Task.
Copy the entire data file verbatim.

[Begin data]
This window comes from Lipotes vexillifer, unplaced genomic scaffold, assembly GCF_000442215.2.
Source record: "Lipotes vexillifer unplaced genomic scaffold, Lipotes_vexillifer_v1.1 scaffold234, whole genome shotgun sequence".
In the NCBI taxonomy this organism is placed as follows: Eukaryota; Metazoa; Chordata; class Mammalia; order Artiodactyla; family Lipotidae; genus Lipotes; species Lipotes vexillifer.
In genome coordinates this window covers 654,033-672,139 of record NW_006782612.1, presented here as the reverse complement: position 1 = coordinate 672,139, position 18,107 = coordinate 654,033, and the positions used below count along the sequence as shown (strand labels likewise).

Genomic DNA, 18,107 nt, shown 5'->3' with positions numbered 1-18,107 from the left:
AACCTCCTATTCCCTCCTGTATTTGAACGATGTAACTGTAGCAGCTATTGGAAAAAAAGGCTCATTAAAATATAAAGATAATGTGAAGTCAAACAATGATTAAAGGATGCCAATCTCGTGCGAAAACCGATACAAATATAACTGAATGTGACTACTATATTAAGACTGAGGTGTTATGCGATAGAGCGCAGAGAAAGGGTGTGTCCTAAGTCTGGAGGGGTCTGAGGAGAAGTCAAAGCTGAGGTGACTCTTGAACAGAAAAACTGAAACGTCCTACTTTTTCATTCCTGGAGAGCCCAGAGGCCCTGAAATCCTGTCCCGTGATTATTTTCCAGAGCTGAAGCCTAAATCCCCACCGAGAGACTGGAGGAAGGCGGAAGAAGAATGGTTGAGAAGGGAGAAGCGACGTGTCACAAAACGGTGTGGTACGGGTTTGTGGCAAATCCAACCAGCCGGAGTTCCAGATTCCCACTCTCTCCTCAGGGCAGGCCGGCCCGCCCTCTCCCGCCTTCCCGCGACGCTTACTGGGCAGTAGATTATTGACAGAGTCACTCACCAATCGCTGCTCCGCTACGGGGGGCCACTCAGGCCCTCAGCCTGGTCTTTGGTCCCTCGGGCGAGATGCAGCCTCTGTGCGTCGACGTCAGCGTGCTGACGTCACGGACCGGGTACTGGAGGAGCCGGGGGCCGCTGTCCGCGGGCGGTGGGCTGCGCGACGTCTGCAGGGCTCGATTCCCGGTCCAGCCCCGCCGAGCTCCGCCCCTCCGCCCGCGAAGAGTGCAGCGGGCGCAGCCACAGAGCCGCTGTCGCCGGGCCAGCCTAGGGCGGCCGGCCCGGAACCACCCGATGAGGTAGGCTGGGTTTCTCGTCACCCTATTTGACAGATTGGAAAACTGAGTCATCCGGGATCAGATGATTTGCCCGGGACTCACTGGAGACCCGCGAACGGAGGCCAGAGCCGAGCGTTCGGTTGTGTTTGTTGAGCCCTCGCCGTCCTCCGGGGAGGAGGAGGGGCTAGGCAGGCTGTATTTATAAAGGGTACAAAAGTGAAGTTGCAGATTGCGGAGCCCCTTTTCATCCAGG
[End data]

This window comes from Lipotes vexillifer, unplaced genomic scaffold, assembly GCF_000442215.2.
Source record: "Lipotes vexillifer unplaced genomic scaffold, Lipotes_vexillifer_v1.1 scaffold234, whole genome shotgun sequence".
In the NCBI taxonomy this organism is placed as follows: Eukaryota; Metazoa; Chordata; class Mammalia; order Artiodactyla; family Lipotidae; genus Lipotes; species Lipotes vexillifer.
In genome coordinates this window covers 654,033-672,139 of record NW_006782612.1, presented here as the reverse complement: position 1 = coordinate 672,139, position 18,107 = coordinate 654,033, and the positions used below count along the sequence as shown (strand labels likewise).

Genomic DNA, 18,107 nt, shown 5'->3' with positions numbered 1-18,107 from the left:
AACCTCCTATTCCCTCCTGTATTTGAACGATGTAACTGTAGCAGCTATTGGAAAAAAAGGCTCATTAAAATATAAAGATAATGTGAAGTCAAACAATGATTAAAGGATGCCAATCTCGTGCGAAAACCGATACAAATATAACTGAATGTGACTACTATATTAAGACTGAGGTGTTATGCGATAGAGCGCAGAGAAAGGGTGTGTCCTAAGTCTGGAGGGGTCTGAGGAGAAGTCAAAGCTGAGGTGACTCTTGAACAGAAAAACTGAAACGTCCTACTTTTTCATTCCTGGAGAGCCCAGAGGCCCTGAAATCCTGTCCCGTGATTATTTTCCAGAGCTGAAGCCTAAATCCCCACCGAGAGACTGGAGGAAGGCGGAAGAAGAATGGTTGAGAAGGGAGAAGCGACGTGTCACAAAACGGTGTGGTACGGGTTTGTGGCAAATCCAACCAGCCGGAGTTCCAGATTCCCACTCTCTCCTCAGGGCAGGCCGGCCCGCCCTCTCCCGCCTTCCCGCGACGCTTACTGGGCAGTAGATTATTGACAGAGTCACTCACCAATCGCTGCTCCGCTACGGGGGGCCACTCAGGCCCTCAGCCTGGTCTTTGGTCCCTCGGGCGAGATGCAGCCTCTGTGCGTCGACGTCAGCGTGCTGACGTCACGGACCGGGTACTGGAGGAGCCGGGGGCCGCTGTCCGCGGGCGGTGGGCTGCGCGACGTCTGCAGGGCTCGATTCCCGGTCCAGCCCCGCCGAGCTCCGCCCCTCCGCCCGCGAAGAGTGCAGCGGGCGCAGCCACAGAGCCGCTGTCGCCGGGCCAGCCTAGGGCGGCCGGCCCGGAACCACCCGATGAGGTAGGCTGGGTTTCTCGTCACCCTATTTGACAGATTGGAAAACTGAGTCATCCGGGATCAGATGATTTGCCCGGGACTCACTGGAGACCCGCGAACGGAGGCCAGAGCCGAGCGTTCGGTTGTGTTTGTTGAGCCCTCGCCGTCCTCCGGGGAGGAGGAGGGGCTAGGCAGGCTGTATTTATAAAGGGTACAAAAGTGAAGTTGCAGATTGCGGAGCCCCTTTTCATCCAGG